A prominent Russian opposition activist who almost died from an apparent poisoning two years ago was in stable but critical condition Friday after suddenly falling ill during a trip to Moscow.
Vladimir Kara-Murza, a U.S. green card holder with dual British-Russian citizenship, was in Russia promoting a documentary film about Boris Nemtsov, his close friend and Russian opposition leader who was shot and killed only a few hundred yards from the Kremlin in 2015.
Kara-Murza, a journalist who lives in Virginia with his wife, Evgenia, is chairman of the Boris Nemtsov Foundation for Freedom and coordinator of the Open Russia Foundation, which promotes civil society and democracy. He has also testified before Congress on political repression in Russia.
Kara-Murza’s condition is similar to 2015 when he almost died from sudden kidney failure in a suspected poisoning in Moscow.
His lawyer, Vadim Prokhorov, said in a posting on Facebook that his condition stabilized but that Kara-Murza remained in critical condition with kidney failure after falling ill Thursday.
"He is already on life support and in a medicated coma. It's the same clinical picture (as last time)," his wife told the BBC. "The reason is unclear like last time. He's (recently) been active and healthy."
Evgenia Kara-Murza said her husband, who had been staying at his in-law's home, suffered the same symptoms as in May 2015. In that incident, he was treated in Moscow but eventually transferred abroad following the intervention of British and U.S. diplomats.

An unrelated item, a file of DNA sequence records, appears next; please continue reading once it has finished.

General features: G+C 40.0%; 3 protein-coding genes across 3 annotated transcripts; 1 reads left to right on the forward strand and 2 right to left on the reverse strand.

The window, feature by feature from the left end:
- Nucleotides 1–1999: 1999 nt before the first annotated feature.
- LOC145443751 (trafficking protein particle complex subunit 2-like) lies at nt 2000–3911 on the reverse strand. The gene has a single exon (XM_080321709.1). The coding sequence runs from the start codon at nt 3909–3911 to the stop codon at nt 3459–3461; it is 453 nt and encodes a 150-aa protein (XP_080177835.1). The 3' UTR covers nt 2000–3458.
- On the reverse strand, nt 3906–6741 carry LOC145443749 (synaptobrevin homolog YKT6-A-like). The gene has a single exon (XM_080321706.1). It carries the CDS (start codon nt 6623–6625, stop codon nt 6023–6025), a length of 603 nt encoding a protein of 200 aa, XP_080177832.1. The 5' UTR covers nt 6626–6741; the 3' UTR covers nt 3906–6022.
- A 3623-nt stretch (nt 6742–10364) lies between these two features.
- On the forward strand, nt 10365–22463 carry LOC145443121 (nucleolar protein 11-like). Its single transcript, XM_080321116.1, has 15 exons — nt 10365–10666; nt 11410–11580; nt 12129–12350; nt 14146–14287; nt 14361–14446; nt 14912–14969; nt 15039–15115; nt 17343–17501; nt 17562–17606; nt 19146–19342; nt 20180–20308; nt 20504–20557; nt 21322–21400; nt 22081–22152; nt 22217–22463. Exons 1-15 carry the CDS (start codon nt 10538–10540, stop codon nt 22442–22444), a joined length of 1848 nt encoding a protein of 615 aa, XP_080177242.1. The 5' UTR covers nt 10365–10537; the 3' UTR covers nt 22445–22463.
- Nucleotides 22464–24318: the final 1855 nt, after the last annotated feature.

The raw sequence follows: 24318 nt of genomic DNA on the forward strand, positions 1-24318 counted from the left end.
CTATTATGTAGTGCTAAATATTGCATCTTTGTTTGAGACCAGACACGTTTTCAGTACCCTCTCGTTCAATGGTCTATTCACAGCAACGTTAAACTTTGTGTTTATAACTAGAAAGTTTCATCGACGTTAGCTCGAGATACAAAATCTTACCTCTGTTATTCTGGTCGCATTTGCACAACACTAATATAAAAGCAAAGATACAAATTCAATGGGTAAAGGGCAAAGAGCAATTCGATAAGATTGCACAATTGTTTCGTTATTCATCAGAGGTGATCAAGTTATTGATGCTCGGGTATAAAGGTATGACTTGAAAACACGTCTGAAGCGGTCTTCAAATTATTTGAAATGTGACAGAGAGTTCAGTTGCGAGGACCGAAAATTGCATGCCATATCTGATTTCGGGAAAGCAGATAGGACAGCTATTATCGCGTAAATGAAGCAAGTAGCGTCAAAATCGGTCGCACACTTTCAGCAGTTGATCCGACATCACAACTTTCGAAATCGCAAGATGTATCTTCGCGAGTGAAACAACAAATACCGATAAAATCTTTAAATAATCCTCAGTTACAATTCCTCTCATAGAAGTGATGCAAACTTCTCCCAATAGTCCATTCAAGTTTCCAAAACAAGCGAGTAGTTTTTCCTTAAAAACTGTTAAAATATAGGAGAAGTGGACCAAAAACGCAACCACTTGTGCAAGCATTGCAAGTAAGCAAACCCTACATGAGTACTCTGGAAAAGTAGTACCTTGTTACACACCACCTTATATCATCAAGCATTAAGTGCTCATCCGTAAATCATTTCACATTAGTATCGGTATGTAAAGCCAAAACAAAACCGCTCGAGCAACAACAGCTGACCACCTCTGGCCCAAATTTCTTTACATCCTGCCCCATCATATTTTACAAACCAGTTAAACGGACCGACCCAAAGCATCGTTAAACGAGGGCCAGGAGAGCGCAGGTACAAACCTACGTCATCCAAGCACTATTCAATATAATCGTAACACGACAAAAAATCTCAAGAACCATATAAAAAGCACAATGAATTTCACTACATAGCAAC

On Wednesday, Kara-Murza posted a Facebook tribute to Nemtsov along with a photo of roses at the site on the Bolshoy Moskvoretsky Bridge near the Kremlin where he was shot and killed in February 2015 by gunmen in a passing car. Kara-Murza’s suspected poisoning in 2015 also occurred during a visit to Moscow to honor his slain friend.
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After his recovery two years ago, Kara-Murza said the ordeal began with the sudden failure of his kidneys followed by other vital organs in what he called a politically motivated attack.
"Frankly there is no other possible reason," he told CNN. "I don't have any money dealings. I don't have any personal enemies. I didn't steal anybody's wife."
Sen. Marco Rubio, R-Fla., who spoke out this week against dissidents and journalists targeted for murder in Russia, said it appears Kara-Murza was again singled out for his political and opposition activity.
“(Russian President) Vladimir Putin does not deserve any benefit of the doubt here, given how commonplace political assassinations and poisonings have become under his regime," said Rubio, a member of the Senate Foreign Relations committee.
He called on the Trump administration and new U.S. Secretary of State Rex Tillersonto "make Kara-Murza's cause America's cause," to question Russian authorities on the incident and to "ultimately hold Putin accountable if he was targeted by the regime.”
Sen. Ben Cardin, D-Md., the ranking member of the foreign relations committee, praised Kara-Murza for his activism and human rights work and said his mysterious illness “appears to be part of an alarming trend where Russian political opposition are targeted for their work.”
Doug Stanglin , USA TODAY